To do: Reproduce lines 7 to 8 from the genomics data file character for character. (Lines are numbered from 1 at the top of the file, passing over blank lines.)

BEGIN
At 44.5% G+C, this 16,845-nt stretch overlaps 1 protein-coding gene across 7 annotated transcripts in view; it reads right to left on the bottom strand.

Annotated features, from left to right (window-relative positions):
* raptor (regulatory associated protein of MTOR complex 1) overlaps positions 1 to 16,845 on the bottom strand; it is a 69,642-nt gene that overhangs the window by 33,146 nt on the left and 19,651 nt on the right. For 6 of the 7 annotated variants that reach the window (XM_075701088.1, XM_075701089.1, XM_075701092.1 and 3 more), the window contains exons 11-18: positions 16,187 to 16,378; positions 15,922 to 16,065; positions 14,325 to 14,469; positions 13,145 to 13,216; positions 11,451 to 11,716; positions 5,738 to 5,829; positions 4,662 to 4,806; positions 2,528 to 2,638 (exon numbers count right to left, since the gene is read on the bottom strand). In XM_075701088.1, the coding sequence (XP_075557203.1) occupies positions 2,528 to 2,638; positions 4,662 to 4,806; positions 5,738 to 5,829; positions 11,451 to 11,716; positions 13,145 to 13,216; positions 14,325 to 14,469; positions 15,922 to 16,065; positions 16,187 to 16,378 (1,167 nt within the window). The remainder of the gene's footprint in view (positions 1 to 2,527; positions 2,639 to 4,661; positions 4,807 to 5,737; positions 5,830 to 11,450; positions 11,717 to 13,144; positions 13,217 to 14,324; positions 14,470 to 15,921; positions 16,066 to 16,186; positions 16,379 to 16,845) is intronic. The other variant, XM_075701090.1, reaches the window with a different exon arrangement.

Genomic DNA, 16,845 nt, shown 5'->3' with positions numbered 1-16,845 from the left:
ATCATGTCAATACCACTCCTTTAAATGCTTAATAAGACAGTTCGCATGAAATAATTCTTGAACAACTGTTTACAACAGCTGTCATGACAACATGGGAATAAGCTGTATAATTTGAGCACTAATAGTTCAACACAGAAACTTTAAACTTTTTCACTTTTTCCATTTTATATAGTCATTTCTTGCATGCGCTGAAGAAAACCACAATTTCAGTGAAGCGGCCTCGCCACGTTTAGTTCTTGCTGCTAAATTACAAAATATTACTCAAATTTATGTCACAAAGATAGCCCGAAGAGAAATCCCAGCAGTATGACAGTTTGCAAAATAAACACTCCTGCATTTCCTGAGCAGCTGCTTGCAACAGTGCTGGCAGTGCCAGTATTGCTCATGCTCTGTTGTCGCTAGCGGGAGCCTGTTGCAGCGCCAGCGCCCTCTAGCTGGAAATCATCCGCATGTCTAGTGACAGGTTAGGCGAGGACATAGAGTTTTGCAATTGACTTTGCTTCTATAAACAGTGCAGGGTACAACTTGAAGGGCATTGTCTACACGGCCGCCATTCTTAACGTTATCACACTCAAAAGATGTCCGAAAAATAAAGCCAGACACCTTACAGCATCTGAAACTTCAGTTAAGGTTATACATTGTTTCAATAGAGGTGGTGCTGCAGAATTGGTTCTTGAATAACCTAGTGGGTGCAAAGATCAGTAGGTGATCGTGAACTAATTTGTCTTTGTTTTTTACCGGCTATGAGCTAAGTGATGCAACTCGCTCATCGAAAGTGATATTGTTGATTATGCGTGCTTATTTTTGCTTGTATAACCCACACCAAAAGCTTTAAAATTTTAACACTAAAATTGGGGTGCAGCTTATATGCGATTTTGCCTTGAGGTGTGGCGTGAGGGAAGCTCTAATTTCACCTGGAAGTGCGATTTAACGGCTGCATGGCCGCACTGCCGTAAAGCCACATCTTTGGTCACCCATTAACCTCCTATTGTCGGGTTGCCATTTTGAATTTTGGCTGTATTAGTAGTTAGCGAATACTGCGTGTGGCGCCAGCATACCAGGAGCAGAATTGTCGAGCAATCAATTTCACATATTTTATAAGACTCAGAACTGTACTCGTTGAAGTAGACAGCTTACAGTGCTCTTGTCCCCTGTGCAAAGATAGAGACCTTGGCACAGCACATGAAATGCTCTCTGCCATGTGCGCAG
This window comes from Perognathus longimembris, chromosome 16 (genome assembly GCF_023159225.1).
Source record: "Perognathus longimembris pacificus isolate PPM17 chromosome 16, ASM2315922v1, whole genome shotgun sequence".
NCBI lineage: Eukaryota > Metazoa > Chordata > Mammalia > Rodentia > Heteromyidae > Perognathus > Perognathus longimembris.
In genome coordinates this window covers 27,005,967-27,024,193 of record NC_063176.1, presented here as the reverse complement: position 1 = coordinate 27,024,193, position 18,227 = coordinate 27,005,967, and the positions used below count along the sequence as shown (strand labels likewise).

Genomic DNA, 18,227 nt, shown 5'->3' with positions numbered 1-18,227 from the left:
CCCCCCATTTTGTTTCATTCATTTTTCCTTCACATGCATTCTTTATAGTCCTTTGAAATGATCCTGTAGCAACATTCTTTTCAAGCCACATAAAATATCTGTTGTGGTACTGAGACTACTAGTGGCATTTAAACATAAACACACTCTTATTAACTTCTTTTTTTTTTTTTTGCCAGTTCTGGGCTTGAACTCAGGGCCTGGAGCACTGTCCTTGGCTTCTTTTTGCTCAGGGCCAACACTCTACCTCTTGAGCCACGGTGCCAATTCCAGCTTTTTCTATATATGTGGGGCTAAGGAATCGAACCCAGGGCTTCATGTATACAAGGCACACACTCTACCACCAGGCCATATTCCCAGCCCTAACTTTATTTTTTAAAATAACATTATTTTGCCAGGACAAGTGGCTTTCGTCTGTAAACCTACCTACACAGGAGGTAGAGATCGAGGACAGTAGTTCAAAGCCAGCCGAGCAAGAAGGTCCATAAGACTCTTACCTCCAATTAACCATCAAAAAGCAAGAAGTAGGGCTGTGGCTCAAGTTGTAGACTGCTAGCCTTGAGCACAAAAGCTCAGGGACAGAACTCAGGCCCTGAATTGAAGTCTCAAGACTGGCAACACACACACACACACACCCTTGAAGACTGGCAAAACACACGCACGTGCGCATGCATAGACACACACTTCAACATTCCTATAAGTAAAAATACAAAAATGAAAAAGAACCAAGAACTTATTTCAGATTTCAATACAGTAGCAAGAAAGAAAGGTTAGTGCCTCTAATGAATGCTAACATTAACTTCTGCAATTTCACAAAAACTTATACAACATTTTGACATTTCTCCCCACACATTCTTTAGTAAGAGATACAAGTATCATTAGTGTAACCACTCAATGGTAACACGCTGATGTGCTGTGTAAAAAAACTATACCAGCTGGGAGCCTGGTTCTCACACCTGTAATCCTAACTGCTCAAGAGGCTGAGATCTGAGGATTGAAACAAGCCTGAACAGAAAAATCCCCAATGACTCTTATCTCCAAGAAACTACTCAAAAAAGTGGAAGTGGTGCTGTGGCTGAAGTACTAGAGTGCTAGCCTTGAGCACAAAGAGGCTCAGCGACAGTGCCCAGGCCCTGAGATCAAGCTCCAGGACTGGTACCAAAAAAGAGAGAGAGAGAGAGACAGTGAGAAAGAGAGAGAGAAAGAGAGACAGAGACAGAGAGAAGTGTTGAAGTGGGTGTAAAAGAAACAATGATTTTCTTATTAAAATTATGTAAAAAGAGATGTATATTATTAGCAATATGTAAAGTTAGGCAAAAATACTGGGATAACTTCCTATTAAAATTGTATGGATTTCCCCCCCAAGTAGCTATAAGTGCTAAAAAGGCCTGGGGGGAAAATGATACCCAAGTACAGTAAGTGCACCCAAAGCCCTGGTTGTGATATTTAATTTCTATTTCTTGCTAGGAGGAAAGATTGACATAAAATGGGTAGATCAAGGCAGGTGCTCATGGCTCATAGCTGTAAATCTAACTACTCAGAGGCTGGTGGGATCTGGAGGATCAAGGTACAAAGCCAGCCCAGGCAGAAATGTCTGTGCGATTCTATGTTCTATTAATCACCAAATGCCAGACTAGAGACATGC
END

Source record: "Perognathus longimembris pacificus isolate PPM17 chromosome 16, ASM2315922v1, whole genome shotgun sequence".
NCBI lineage: Eukaryota > Metazoa > Chordata > Mammalia > Rodentia > Heteromyidae > Perognathus > Perognathus longimembris.